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All The Light We Cannot See
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Closing lines from books that changed my life (3)
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I wrote last October about the wisdom the Nobel committee displayed in their selection of three women as recipients of the most recent Peace Prize. One of the three, Leymah Gbowee, carries particular interest for me due to our mutual connection to Eastern Mennonite University. She earned a Masters degree there. I’ve taken several of the same courses she did, and EMU houses the group of which I’m part: Coming to the Table. I encourage my friends, colleagues, and readers to take the time to get to know more about this remarkable woman. Read the rest of this entry »
In addition to publishing my books, Beacon Press gives me the opportunity to discuss important issues on their wonderful blog Beacon Broadside. Today (April 4) I was asked to write an essay in connection with the 43rd anniversary of the assassination of Dr. Martin Luther King, Jr.
One year ago today I stood mere feet from the site where Dr. Martin Luther King, Jr. died at the Lorraine Motel in Memphis, Tennessee. I was participating in the annual White Privilege Conference and wrote about it here. Today, Easter Sunday 2010, is the 42nd anniversary of Dr. King’s assassination.
Today is also the 43rd anniversary of the day on which Dr. King offered one of his most powerful sermons at Riverside Church in New York City. Though his most famous speech is clearly “I Have A Dream,” if you want to understand more clearly what Dr. King stood for, “Beyond Vietnam: A Time to Break Silence” is an important place to begin.
I took the time today to read this powerful sermon and encourage you to take that time as well (both an audio and a written transcript are available at the American Rhetoric website). The parallels between 1967 and what is happening in our nation and around the world today are many.
The wisdom of Dr. King’s warnings about America’s future if we did not change our ways continue to ring true. A successful revolution that ushers in truth, justice, mercy, and peace for all people will not involve weapons and war…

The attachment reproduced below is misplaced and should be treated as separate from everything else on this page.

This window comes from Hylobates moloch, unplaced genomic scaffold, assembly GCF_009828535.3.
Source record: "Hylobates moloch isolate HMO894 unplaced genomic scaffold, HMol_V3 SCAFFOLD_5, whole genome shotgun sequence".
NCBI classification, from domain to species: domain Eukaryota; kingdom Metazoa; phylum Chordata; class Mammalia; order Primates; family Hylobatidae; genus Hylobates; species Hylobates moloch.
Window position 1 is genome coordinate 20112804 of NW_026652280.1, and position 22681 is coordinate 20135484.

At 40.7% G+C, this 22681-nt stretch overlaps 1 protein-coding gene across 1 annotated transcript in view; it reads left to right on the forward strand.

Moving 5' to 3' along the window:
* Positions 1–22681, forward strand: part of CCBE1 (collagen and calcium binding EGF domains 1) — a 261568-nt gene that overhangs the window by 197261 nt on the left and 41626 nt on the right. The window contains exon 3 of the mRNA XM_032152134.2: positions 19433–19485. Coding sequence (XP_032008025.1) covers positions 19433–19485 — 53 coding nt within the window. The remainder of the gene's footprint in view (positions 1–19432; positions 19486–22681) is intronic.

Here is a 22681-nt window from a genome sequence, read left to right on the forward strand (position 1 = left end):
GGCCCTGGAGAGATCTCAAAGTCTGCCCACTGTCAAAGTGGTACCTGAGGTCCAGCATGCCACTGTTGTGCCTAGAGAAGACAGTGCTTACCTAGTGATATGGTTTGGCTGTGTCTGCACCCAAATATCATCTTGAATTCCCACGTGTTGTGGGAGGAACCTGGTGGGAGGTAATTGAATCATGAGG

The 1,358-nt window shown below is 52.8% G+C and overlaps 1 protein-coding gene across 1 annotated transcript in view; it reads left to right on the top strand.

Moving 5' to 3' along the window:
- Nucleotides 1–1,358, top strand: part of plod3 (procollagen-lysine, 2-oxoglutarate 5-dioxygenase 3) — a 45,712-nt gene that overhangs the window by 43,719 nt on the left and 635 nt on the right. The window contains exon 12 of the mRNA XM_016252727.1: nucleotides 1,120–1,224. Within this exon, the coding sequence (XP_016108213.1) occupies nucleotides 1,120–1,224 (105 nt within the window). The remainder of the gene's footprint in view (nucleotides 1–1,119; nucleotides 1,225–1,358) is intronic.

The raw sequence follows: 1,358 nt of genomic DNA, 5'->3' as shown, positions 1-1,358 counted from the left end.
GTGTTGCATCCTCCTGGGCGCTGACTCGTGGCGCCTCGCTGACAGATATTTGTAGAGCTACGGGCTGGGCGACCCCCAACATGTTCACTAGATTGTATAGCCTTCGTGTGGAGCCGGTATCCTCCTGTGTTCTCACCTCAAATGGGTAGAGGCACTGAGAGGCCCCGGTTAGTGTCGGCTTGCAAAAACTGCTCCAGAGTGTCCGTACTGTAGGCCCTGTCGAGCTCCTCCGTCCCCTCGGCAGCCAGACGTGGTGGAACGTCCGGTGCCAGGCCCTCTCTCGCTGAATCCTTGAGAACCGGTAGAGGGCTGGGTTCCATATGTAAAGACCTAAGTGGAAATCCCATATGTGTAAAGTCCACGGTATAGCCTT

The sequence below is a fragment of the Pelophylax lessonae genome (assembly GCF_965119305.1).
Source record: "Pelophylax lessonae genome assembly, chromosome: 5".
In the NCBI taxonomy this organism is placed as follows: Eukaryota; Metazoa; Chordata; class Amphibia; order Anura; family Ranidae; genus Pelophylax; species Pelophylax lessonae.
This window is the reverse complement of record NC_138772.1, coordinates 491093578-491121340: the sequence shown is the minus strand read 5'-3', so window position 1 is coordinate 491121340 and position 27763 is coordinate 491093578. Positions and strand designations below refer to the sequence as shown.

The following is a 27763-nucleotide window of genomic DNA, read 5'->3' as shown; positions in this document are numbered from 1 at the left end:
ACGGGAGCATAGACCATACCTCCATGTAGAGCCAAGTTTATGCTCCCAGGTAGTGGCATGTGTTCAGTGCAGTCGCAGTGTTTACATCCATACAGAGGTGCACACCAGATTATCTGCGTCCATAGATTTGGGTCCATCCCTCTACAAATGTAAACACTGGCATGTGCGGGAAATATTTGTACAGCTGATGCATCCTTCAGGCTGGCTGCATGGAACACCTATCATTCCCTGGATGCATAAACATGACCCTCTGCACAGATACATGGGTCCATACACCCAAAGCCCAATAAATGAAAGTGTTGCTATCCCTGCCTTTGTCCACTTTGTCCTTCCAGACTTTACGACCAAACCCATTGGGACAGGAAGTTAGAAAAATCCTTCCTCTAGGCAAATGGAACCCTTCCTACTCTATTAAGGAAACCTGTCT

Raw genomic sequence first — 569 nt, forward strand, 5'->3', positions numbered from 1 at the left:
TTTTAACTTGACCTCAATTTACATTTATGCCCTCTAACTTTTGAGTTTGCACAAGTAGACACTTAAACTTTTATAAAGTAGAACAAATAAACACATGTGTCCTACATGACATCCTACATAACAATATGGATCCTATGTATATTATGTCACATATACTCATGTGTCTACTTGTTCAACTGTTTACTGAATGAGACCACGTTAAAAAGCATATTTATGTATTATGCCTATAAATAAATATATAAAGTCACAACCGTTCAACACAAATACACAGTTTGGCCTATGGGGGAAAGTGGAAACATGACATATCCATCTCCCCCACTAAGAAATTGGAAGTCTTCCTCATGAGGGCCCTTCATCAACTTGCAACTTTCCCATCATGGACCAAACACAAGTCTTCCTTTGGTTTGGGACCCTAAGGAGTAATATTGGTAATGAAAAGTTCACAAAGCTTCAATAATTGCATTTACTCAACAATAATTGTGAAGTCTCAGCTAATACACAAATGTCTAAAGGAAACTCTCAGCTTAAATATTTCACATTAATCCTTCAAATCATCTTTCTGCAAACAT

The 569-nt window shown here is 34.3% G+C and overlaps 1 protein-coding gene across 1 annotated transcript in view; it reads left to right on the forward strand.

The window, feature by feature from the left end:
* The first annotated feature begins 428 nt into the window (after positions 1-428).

These words from a baptist preacher 43 years ago today echo the message of the man from Galilee 2,000 years ago whose resurrection Christians around the world celebrate today.
Isn’t it time we actually listened? Isn’t it time we did more than talk about our ideals and actually lived up to them? What would Jesus do? What would Martin do? What will you do?
I had never heard of “Flat Stanley” when my lifelong friend Mike Godfrey wrote and asked if his son could send me his “Flat Justin” to spend some time with me. Mike and I grew up together because our parents were best friends. We went on vacations together and our families jointly owned a cabin in the mountains. We had some serious snowball fights over the years. I’m not sure there is anyone I spent more time with growing up than Mike until I moved to Oregon to attend college almost 40 years ago. I was honored that JJ chose me to send Flat Justin to.
As I understand it the Flat Stanley Project is an international literacy and community building project where elementary school students create a Stanley character that can be mailed in an envelope. Students from one school would mail their flat characters to students from a school in another part of the country (or the world) and those students create a journal that tells about where Flat Stanley is visiting.
So, variation on this theme, Mike’s son JJ sent his Flat Justin to me and I was to create a journal with pictures of Flat Justin in various places in and around our Central Oregon home/community. Well, Flat Justin learned about our home town all right, but my life takes me to many places around the country so I took Flat Justin with me to Alabama last week where I spoke at three different colleges in Birmingham and Mobile. I don’t know if JJ expected to learn about Birmingham in addition to Bend, but he’s going to nonetheless. I spent most of a day last week touring sites that were significant to the history of the Civil Rights movement and I hope that JJ, his classmates, his teacher, and even my buddy his father, are inspired to search more deeply into our nation’s history than is often the case; that JJ will know more than I did at his age about truth, justice, and equality and just how hard they are to achieve and maintain in our sometimes-not-so United States. (For anyone interested in seeing more photos than are included here, I’ve loaded quite a few onto my Facebook page).
After giving Flat Justin a tour of Central Oregon, here’s what I wrote to JJ:
There is a lot I didn’t go into with JJ. I hope this introduction will peak his interest and that he’ll explore more on his own and with his dad’s help. For instance, 45 years ago this past weekend, March 7, was Bloody Sunday, when hundreds of Civil Rights marchers attempted to walk from Selma to Montgomery and were brutally attacked by police with billy clubs and tear gas. It is a challenge to figure out how to tell our children the truth about American history. Some of it is horrific beyond words.
But this is our work if we want to leave our descendants a more just and peaceful world than the one we inherited, and the one we currently live in. I look forward to hearing back from JJ once he has a chance to read my journal of Flat Justin’s travels to Oregon and Alabama.
JJ, there are many more places to go…